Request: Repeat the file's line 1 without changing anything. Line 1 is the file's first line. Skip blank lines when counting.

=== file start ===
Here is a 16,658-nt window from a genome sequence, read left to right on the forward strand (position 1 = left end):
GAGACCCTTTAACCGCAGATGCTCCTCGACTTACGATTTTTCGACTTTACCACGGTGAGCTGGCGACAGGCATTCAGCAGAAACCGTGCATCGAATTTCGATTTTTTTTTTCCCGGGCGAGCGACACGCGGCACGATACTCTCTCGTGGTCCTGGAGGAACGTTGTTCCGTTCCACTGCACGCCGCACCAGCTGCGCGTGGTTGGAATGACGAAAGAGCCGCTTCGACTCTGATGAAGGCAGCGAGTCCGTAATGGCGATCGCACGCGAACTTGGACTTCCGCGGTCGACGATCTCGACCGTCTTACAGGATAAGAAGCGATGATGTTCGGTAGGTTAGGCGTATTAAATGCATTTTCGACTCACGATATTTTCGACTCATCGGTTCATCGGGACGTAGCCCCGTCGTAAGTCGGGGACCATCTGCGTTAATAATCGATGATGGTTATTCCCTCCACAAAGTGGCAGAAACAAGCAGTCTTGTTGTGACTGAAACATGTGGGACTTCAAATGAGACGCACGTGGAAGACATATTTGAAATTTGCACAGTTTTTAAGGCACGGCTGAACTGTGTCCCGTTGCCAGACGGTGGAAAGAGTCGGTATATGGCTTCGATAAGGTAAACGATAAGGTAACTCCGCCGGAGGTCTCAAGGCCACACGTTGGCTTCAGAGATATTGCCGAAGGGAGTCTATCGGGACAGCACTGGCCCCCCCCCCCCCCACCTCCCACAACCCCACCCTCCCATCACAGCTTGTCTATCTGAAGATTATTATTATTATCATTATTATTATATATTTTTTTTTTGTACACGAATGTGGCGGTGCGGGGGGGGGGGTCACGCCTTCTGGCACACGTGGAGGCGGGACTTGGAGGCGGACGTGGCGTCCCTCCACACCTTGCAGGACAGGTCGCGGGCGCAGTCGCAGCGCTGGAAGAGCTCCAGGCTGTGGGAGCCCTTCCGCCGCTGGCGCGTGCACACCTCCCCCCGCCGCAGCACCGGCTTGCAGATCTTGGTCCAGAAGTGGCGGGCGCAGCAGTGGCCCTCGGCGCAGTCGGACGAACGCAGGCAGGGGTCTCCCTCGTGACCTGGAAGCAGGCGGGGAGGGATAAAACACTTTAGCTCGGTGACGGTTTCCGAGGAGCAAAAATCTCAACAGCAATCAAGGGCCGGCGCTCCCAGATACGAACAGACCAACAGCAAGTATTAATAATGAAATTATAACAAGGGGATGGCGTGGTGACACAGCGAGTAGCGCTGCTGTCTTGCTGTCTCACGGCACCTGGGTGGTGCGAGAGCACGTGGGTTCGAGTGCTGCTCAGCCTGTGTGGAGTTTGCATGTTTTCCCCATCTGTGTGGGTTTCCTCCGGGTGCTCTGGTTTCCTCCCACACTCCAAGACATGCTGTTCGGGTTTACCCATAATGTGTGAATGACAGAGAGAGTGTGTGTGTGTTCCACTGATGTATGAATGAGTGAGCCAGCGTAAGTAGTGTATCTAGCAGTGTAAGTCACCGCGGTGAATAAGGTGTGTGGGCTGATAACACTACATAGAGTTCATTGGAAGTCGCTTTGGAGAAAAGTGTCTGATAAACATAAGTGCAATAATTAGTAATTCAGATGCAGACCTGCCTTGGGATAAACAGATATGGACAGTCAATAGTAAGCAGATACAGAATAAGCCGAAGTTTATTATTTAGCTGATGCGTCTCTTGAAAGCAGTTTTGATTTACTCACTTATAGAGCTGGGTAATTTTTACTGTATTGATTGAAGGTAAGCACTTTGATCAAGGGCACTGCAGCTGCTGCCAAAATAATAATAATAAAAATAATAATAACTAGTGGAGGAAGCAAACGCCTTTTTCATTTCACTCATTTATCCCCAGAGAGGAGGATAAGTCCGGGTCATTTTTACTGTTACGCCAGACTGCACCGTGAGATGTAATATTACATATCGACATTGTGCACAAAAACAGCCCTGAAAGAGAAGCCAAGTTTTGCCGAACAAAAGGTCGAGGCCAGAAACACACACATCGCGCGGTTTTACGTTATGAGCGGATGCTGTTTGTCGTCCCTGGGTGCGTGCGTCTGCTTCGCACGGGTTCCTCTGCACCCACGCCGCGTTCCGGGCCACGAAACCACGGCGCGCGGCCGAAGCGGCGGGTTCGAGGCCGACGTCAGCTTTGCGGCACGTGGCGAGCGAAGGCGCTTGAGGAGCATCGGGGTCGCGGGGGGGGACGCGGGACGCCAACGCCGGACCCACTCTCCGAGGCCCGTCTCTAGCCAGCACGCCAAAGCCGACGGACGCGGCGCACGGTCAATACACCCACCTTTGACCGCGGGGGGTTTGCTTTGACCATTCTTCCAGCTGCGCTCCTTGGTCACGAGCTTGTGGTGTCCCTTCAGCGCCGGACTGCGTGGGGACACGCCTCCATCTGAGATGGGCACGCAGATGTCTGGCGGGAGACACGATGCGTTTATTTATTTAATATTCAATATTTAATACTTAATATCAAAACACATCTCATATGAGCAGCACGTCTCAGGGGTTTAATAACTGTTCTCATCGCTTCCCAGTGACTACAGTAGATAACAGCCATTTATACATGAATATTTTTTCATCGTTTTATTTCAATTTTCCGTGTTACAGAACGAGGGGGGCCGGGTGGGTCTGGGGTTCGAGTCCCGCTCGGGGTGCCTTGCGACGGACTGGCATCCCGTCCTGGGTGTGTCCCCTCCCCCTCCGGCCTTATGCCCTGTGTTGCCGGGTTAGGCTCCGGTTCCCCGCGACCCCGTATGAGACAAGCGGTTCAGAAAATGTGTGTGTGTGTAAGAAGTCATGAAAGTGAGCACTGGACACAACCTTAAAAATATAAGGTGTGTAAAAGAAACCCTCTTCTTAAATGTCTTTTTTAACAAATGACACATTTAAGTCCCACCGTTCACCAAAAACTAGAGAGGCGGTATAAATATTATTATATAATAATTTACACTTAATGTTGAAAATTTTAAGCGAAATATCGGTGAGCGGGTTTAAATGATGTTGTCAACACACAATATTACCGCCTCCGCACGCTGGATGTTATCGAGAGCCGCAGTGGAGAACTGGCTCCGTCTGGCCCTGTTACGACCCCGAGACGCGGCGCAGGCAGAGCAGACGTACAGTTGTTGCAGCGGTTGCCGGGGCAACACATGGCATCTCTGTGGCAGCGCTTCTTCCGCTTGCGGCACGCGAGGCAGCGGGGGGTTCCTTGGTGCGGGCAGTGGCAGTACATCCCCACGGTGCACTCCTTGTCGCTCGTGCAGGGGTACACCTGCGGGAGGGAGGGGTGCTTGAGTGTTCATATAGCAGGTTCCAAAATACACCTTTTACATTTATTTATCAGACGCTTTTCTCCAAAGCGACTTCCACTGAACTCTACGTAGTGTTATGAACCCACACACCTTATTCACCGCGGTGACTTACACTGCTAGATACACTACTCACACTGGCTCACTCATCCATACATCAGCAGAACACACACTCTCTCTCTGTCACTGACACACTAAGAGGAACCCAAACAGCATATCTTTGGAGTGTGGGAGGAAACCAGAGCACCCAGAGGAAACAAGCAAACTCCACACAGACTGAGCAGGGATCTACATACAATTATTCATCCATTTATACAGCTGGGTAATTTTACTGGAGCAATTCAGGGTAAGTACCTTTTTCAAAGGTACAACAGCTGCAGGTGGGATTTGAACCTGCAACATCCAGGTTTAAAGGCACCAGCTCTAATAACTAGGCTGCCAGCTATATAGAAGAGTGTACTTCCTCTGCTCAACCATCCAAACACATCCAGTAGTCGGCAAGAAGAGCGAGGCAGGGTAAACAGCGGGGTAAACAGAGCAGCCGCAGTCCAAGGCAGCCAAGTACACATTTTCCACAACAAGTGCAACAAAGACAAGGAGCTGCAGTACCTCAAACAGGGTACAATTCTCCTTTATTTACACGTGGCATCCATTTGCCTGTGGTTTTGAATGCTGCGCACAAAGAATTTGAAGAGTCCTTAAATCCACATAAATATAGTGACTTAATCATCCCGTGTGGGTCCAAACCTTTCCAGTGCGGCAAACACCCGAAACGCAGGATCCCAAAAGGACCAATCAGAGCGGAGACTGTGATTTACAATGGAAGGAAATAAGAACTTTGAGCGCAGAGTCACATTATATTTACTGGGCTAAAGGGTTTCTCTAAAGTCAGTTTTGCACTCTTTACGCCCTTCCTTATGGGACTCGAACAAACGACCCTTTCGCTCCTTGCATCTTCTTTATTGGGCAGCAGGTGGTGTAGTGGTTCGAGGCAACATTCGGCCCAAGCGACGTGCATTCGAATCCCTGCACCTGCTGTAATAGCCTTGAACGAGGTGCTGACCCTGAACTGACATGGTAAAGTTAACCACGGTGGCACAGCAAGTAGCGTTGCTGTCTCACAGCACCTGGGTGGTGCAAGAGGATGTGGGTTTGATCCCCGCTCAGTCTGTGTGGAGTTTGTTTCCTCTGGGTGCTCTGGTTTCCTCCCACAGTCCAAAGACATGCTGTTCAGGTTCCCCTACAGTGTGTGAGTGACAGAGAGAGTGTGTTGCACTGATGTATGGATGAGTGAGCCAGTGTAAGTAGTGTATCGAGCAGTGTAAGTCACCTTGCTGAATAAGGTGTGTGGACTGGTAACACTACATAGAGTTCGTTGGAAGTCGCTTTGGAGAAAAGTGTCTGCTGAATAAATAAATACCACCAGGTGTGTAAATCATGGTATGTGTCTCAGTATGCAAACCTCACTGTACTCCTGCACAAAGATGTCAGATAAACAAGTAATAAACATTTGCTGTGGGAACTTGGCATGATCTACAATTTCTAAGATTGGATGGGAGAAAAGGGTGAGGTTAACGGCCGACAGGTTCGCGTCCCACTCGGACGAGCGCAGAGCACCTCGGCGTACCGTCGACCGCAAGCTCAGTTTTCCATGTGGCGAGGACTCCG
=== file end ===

Here is a 16,658-nt window from a genome sequence, read left to right on the forward strand (position 1 = left end):